first week of April 1942. The Naval General Staff presented
its major arguments against the Midway operation:
1. Because Midway was close to Hawaii its defenses
could be easily reinforced; as a result of the attack
on Pearl Harbor the Japanese Fleet was unlikely to
2. The Japanese forces would be operating without the
benefit of land-based air support.
3. Could Japan afford to defend and supply Midway, if
it was successfully occupied?
4. There was currently a shortage of aircraft.12
In spite of the Naval General Staff's misgivings, the Combined
Fleet Staff pressed home its arguments,so that Nagano's staff
ultimately acquiesed to Yamamoto's urgings.
On 18 April an event took place which served as a power-
ful reinforcement of Yamamoto's strategy for attacking Midway.
A squadron of B-25's, which were launched from aircraft car-
riers 700 miles away, bombed Tokyo and several other Japanese
cities. The physical damage which the raid inflicted was in-
significant; however, the consternation which the attack caused
was measurable. The raiders, led by Lt.Col. Doolittle, man-
aged to slip through Tokyo's air defenses. This strike was a
slap in the face to the Japanese military leaders; Yamamoto
was humiliated; he felt he had personally failed to protect
his Emperor. This foray steeled the resolve of the Imperial
Navy to seek out and destroy the U.S. Pacific Fleet.
The basic plan, designated Operation MI, involved an am-
phibious assault to secure Midway; it would take place on
7 June. The assault would be preceded by a massive air attack
against the airfields and installations on Midway. Preceding
the attack on Midway, an element of the Combined Fleet, des-
ignated as the Northern Force, would strike and capture Attu,
Adak, and Kiska in the Aleutian Islands. This assault was
designed to destroy the military installations there and to
serve as an outpost in order to bolster Japan's northern flank.
In addition, it would serve as a diversion for the main attack
at Midway. At the time the Midway operation was conceived,
the planners had seven heavy aircraft carriers available to
employ against the supposed four, which the Americans could
To support Operation MI the staff devised an elaborate
reconnaissance plan employing two separate elements. The first
element involved two long range seaplane bombers which were
to conduct deep reconnaissance, concentrating on the Fleet
activities at Pearl Harbor. They would depart from Wotje, in
the Marshall Islands, refuel from submarines, and reconnoiter
Pearl Harbor. Upon completing this mission, they would re-
turn to Wotje and report their findings. This mission was
scheduled for 31 May - 3 June. The second element of the
reconnaissance plan involved the Submarine Force, which was
to establish two cordons to the east of Midway. The submarines'
task was "...to report any enemy warships coming out of Hawaii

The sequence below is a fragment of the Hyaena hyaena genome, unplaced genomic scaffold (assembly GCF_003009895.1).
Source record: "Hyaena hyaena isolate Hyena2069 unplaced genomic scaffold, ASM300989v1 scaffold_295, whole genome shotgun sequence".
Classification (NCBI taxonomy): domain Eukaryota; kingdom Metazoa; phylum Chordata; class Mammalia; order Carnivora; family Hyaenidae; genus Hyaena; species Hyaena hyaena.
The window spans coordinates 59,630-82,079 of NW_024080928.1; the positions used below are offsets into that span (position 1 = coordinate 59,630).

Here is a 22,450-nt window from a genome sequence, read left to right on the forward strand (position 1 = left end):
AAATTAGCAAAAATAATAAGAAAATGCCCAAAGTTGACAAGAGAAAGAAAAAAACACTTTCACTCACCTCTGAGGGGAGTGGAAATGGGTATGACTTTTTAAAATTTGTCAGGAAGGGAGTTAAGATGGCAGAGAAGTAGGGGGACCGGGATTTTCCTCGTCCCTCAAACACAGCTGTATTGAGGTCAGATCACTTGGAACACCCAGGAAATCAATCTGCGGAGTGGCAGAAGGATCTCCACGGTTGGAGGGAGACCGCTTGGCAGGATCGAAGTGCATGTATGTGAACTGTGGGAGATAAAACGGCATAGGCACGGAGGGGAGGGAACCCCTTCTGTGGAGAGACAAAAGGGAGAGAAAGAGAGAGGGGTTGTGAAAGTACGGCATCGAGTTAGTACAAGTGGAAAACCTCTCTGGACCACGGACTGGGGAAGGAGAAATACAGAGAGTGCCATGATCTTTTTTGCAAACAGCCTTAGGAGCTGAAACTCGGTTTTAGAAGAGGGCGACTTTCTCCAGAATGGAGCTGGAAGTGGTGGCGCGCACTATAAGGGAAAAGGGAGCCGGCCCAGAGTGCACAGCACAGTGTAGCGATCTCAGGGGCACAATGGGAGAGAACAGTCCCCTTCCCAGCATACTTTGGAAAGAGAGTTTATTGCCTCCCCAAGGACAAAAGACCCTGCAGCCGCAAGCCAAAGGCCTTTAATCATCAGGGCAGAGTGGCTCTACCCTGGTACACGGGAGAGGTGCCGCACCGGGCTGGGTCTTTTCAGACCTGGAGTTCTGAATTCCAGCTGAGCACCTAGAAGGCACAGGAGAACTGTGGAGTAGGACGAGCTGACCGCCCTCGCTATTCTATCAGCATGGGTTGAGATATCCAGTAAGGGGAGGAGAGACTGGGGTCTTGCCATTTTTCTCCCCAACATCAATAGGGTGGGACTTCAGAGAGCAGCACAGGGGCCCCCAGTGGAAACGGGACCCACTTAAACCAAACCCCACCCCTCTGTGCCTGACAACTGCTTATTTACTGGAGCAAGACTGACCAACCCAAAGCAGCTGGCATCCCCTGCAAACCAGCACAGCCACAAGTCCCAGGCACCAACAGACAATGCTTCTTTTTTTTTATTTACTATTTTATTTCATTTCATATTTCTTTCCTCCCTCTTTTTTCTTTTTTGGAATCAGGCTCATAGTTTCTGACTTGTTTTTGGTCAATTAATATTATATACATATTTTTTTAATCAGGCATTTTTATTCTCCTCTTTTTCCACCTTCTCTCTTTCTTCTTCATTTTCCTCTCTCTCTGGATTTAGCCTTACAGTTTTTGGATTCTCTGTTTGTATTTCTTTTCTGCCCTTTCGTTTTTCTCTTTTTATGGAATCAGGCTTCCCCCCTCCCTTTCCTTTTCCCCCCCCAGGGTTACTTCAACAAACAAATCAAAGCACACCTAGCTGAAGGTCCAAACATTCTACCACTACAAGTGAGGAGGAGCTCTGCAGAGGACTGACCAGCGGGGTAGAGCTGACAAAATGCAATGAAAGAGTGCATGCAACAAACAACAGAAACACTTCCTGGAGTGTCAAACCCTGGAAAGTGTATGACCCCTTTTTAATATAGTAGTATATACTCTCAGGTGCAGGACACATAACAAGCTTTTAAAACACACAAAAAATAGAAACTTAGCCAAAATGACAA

. . .then intercept and sink them."13 This force was to be in
position by 2 June.
The Combined Fleet would sortie between 27-29 May from
the Japanese home waters and advanced bases located in the
Mariana Islands. The mission for the main attack included
two specific objectives: first, the seizure of Midway for
use as an advanced air base; second, the drawing out of the
U.S. Pacific Fleet to engage and destroy it. According to
Yamamoto's staff the priority was placed on the first objec-
tive. On one occasion Cdr. Genda queried Capt. Kuroshima, a
senior staff officer, regarding Yamamoto's true intent.
Kuroshima affirmed, "`The primary mission of the task force
is to support the Midway invasion.'"14 Yamamoto's priority
caused serious concern among many of the other officers with-
in the Combined Fleet.
In creating this plan the one, key assumption was that
the Combined Fleet would achieve tactical surprise in execut-
ing this mission. The invasion of Midway would be well under
way before the Pacific Fleet could possibly arrive on the
scene. The issue of surprise was never seriously challenged
by any of the staff. "Combined Fleet planners completely
failed to provide for the contingency that the enemy might
somehow learn of our intentions in advance and thus be able
to deploy his forces for an ambush attack."15 During the war
games which preceded the operation, a question was raised re-
garding the Fleet's plan to meet the possibility of U.S. car-
riers appearing while the Japanese carriers were conducting
strikes on Midway. The staff had no adequate response, nor
did it appear to have devised one subsequently.16
Assuming that the Combined Fleet surprised the U.S.
forces by attacking Midway, the two primary objectives of the
operation were attainable. Yet, if the U.S. Navy had been
forewarned and had deployed its carriers, then the two objec-
tives would become antithetical. In one case, the Fleet's as-
sets would be tied to supporting the invasion, which had the
higher priority. While the other case would require that the
Fleet attack the enemy carriers to accomplish its secondary
objective and to ensure its own survival. Now the Commander
of the Carrier Striking Force, Adm. Nagumo, would have a
dilemna to act upon. Under the best possible case he would launch
his aircraft against the enemy carriers. However, he might
not have that option, if his forces were already engaged in
attacking Midway, in which case, he would be highly vulner-
Ironically, the key to the Combined Fleet's success was
also the key to its ultimate defeat. While the staff finalized
and issued its plan, the U.S. Navy's cryptanalysts were work-
ing frantically to decipher and piece together intercepts of
this plan. By early May Adm. Nimitz was aware that the Jap-
anese were planning a major operation, probably against Mid-
way. (In March and April of 1942, the U.S. Navy specialists
had begun-to break the Imperial Navy's operational code.)
Security surrounding the operation became a real concern for
the Japanese. Prior to the Pearl Harbor attack security had
been paramount, but it seemed to be less strict for this op-